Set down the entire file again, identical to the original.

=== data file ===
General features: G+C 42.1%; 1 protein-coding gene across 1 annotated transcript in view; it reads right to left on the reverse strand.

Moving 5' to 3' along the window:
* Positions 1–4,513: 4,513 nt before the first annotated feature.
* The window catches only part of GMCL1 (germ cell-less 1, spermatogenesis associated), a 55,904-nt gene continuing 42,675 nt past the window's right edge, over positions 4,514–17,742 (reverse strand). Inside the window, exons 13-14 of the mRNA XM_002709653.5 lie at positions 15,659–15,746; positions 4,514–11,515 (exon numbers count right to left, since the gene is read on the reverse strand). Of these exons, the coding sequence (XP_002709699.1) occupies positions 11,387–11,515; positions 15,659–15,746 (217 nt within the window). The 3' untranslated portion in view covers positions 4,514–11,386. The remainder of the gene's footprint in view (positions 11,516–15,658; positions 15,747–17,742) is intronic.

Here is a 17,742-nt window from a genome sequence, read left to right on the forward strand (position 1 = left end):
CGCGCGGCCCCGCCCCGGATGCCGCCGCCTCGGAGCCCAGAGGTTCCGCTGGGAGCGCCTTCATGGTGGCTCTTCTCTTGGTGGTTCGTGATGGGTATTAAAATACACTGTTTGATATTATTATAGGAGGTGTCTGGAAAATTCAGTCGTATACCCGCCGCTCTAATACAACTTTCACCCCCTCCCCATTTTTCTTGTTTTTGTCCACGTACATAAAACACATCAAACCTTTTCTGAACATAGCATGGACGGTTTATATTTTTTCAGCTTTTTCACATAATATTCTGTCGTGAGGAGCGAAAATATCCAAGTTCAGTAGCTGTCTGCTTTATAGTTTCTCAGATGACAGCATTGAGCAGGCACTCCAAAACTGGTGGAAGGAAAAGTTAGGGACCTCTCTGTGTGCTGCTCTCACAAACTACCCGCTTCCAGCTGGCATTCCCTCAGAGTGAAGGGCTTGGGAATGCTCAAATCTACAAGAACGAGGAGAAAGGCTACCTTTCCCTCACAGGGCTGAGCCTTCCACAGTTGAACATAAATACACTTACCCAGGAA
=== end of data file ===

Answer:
General features: G+C 42.1%; 1 protein-coding gene across 1 annotated transcript in view; it reads right to left on the reverse strand.

Moving 5' to 3' along the window:
* Positions 1–4,513: 4,513 nt before the first annotated feature.
* The window catches only part of GMCL1 (germ cell-less 1, spermatogenesis associated), a 55,904-nt gene continuing 42,675 nt past the window's right edge, over positions 4,514–17,742 (reverse strand). Inside the window, exons 13-14 of the mRNA XM_002709653.5 lie at positions 15,659–15,746; positions 4,514–11,515 (exon numbers count right to left, since the gene is read on the reverse strand). Of these exons, the coding sequence (XP_002709699.1) occupies positions 11,387–11,515; positions 15,659–15,746 (217 nt within the window). The 3' untranslated portion in view covers positions 4,514–11,386. The remainder of the gene's footprint in view (positions 11,516–15,658; positions 15,747–17,742) is intronic.

Here is a 17,742-nt window from a genome sequence, read left to right on the forward strand (position 1 = left end):
CGCGCGGCCCCGCCCCGGATGCCGCCGCCTCGGAGCCCAGAGGTTCCGCTGGGAGCGCCTTCATGGTGGCTCTTCTCTTGGTGGTTCGTGATGGGTATTAAAATACACTGTTTGATATTATTATAGGAGGTGTCTGGAAAATTCAGTCGTATACCCGCCGCTCTAATACAACTTTCACCCCCTCCCCATTTTTCTTGTTTTTGTCCACGTACATAAAACACATCAAACCTTTTCTGAACATAGCATGGACGGTTTATATTTTTTCAGCTTTTTCACATAATATTCTGTCGTGAGGAGCGAAAATATCCAAGTTCAGTAGCTGTCTGCTTTATAGTTTCTCAGATGACAGCATTGAGCAGGCACTCCAAAACTGGTGGAAGGAAAAGTTAGGGACCTCTCTGTGTGCTGCTCTCACAAACTACCCGCTTCCAGCTGGCATTCCCTCAGAGTGAAGGGCTTGGGAATGCTCAAATCTACAAGAACGAGGAGAAAGGCTACCTTTCCCTCACAGGGCTGAGCCTTCCACAGTTGAACATAAATACACTTACCCAGGAA